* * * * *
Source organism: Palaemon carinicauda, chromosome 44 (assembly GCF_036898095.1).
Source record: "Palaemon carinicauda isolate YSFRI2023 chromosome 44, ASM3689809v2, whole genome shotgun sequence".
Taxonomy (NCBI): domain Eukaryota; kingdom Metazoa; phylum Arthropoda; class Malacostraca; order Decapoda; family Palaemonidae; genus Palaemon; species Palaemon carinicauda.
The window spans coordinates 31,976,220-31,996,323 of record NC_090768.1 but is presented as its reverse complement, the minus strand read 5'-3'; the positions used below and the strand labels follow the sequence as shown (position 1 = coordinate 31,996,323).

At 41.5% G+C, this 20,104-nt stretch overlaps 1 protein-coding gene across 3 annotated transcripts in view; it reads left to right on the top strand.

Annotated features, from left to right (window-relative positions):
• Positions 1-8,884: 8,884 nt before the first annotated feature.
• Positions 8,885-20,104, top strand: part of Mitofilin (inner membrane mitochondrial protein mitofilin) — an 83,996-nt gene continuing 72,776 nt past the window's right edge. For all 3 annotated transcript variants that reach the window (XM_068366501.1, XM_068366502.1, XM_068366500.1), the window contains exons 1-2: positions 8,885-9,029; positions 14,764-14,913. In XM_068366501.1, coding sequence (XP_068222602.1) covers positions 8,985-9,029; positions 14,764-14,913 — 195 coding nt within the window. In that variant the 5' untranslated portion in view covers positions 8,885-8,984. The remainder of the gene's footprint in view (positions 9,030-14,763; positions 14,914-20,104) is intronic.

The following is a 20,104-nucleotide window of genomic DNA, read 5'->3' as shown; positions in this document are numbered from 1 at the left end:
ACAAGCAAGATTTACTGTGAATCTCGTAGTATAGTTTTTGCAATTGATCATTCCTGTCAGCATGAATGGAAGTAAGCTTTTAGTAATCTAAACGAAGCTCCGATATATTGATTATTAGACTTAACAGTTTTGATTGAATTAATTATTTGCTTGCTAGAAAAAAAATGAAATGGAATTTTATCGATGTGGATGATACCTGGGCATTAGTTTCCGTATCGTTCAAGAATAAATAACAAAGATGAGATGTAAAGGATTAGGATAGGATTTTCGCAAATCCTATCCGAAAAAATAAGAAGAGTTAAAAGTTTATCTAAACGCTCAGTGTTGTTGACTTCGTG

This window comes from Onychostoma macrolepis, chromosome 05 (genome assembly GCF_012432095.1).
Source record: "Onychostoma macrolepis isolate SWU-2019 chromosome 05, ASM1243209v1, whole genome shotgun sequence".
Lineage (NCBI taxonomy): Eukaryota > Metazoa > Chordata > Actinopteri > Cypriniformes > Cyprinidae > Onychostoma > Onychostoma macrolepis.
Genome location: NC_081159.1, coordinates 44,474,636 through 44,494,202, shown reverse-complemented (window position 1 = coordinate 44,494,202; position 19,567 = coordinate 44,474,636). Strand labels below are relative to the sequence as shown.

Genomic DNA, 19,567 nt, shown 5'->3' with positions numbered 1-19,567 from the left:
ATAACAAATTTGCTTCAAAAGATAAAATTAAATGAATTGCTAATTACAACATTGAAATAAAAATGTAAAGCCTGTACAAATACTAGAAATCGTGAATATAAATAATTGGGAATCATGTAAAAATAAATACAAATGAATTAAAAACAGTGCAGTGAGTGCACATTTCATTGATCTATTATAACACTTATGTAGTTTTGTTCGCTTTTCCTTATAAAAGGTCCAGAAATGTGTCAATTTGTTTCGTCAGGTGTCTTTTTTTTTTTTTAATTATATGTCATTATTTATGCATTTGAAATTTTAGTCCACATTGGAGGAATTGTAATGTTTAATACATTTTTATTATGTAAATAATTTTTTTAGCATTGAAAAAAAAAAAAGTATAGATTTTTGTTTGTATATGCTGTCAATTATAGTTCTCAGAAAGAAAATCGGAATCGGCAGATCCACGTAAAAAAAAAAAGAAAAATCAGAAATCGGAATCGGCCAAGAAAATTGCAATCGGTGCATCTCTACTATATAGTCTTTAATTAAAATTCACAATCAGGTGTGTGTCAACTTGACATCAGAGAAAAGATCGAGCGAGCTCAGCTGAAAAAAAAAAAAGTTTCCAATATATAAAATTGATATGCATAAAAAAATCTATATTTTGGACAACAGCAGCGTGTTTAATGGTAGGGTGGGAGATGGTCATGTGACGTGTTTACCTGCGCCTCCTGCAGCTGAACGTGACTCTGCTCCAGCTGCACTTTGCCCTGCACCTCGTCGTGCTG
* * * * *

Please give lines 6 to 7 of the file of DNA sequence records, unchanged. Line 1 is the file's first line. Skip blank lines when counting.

Annotated features, from left to right (window-relative positions):
• Positions 1-8,884: 8,884 nt before the first annotated feature.